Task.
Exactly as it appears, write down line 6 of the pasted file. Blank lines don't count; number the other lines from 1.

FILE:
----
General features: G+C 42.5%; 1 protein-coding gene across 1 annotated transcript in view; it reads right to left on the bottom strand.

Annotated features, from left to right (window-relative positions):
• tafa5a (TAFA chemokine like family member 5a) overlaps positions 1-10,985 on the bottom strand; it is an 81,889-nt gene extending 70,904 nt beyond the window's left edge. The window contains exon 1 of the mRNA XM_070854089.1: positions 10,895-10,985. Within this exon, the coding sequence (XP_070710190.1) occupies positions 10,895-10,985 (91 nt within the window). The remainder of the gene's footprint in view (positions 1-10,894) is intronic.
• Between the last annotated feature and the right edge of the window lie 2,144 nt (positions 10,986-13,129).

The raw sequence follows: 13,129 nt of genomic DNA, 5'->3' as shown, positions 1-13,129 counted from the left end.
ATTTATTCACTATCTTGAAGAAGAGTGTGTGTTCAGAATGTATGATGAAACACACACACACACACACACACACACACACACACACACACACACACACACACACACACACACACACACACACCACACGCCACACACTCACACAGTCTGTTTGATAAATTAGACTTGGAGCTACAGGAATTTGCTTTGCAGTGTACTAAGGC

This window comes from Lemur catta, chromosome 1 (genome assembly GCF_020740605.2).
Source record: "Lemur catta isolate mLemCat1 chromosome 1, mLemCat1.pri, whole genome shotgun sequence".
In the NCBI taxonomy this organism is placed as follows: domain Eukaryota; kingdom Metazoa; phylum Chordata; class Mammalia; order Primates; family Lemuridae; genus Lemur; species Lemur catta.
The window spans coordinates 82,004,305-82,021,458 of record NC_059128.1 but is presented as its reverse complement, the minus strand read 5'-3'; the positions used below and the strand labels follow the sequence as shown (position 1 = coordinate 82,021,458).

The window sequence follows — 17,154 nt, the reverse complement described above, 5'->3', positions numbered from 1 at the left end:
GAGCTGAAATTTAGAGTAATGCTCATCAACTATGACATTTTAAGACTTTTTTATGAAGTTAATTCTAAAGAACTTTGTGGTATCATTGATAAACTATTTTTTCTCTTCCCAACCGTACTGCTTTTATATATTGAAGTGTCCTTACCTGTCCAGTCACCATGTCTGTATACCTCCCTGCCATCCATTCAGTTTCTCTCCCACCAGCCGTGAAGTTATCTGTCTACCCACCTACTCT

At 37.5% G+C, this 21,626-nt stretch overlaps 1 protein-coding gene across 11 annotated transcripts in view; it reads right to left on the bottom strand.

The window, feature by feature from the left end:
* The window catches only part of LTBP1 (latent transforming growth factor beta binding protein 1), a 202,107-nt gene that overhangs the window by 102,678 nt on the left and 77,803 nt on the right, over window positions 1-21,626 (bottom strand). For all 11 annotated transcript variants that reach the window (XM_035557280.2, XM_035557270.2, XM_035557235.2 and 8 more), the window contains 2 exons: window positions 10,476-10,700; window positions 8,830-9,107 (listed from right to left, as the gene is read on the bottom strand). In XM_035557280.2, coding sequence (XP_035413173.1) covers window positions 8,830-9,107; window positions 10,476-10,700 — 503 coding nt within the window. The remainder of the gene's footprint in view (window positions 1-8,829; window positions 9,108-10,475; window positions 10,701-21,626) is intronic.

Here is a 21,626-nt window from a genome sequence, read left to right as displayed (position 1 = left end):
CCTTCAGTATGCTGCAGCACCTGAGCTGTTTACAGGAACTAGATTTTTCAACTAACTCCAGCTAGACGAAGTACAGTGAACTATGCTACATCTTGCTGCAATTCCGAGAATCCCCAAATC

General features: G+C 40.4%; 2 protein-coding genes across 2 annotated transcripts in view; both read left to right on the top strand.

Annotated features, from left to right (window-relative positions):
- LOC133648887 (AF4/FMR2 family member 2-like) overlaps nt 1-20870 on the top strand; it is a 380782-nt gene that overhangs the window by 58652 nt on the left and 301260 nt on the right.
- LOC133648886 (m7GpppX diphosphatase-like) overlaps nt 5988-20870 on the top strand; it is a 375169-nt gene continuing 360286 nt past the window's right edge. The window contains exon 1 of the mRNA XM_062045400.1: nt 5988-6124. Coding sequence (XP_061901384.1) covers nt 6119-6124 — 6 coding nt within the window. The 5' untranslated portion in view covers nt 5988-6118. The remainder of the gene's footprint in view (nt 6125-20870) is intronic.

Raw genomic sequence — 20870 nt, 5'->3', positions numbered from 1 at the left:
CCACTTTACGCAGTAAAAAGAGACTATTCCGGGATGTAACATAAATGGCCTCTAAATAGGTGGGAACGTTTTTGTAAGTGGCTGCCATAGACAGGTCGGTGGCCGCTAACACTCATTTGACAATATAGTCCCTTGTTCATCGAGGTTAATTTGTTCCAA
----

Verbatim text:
ATTTATTCACTATCTTGAAGAAGAGTGTGTGTTCAGAATGTATGATGAAACACACACACACACACACACACACACACACACACACACACACACACACACACACACACACACACACACACACCACACGCCACACACTCACACAGTCTGTTTGATAAATTAGACTTGGAGCTACAGGAATTTGCTTTGCAGTGTACTAAGGC